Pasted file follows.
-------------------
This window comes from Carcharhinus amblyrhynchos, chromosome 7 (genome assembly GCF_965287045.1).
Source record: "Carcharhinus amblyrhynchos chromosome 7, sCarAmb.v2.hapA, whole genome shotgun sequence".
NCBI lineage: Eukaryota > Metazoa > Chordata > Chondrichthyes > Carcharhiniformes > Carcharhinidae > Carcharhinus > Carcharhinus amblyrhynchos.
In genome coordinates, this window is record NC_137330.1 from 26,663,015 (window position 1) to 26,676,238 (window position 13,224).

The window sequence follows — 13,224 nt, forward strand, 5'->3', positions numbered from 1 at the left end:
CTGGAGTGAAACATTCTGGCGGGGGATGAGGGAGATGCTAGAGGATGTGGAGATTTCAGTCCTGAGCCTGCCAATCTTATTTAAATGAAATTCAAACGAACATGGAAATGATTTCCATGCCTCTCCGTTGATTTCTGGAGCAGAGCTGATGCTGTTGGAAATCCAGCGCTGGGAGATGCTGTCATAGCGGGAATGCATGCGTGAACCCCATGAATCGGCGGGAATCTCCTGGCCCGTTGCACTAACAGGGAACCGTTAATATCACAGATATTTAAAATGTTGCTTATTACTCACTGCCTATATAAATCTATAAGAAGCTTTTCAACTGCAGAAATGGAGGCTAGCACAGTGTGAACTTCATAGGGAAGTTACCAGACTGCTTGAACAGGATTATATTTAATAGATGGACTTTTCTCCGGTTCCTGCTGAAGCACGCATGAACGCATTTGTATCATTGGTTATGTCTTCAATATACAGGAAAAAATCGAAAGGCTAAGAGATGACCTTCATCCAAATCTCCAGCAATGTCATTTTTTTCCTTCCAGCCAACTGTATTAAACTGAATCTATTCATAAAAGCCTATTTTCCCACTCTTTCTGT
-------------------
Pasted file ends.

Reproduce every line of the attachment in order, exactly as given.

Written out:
This window comes from Carcharhinus amblyrhynchos, chromosome 7 (genome assembly GCF_965287045.1).
Source record: "Carcharhinus amblyrhynchos chromosome 7, sCarAmb.v2.hapA, whole genome shotgun sequence".
NCBI lineage: Eukaryota > Metazoa > Chordata > Chondrichthyes > Carcharhiniformes > Carcharhinidae > Carcharhinus > Carcharhinus amblyrhynchos.
In genome coordinates, this window is record NC_137330.1 from 26,663,015 (window position 1) to 26,676,238 (window position 13,224).

The window sequence follows — 13,224 nt, forward strand, 5'->3', positions numbered from 1 at the left end:
CTGGAGTGAAACATTCTGGCGGGGGATGAGGGAGATGCTAGAGGATGTGGAGATTTCAGTCCTGAGCCTGCCAATCTTATTTAAATGAAATTCAAACGAACATGGAAATGATTTCCATGCCTCTCCGTTGATTTCTGGAGCAGAGCTGATGCTGTTGGAAATCCAGCGCTGGGAGATGCTGTCATAGCGGGAATGCATGCGTGAACCCCATGAATCGGCGGGAATCTCCTGGCCCGTTGCACTAACAGGGAACCGTTAATATCACAGATATTTAAAATGTTGCTTATTACTCACTGCCTATATAAATCTATAAGAAGCTTTTCAACTGCAGAAATGGAGGCTAGCACAGTGTGAACTTCATAGGGAAGTTACCAGACTGCTTGAACAGGATTATATTTAATAGATGGACTTTTCTCCGGTTCCTGCTGAAGCACGCATGAACGCATTTGTATCATTGGTTATGTCTTCAATATACAGGAAAAAATCGAAAGGCTAAGAGATGACCTTCATCCAAATCTCCAGCAATGTCATTTTTTTCCTTCCAGCCAACTGTATTAAACTGAATCTATTCATAAAAGCCTATTTTCCCACTCTTTCTGT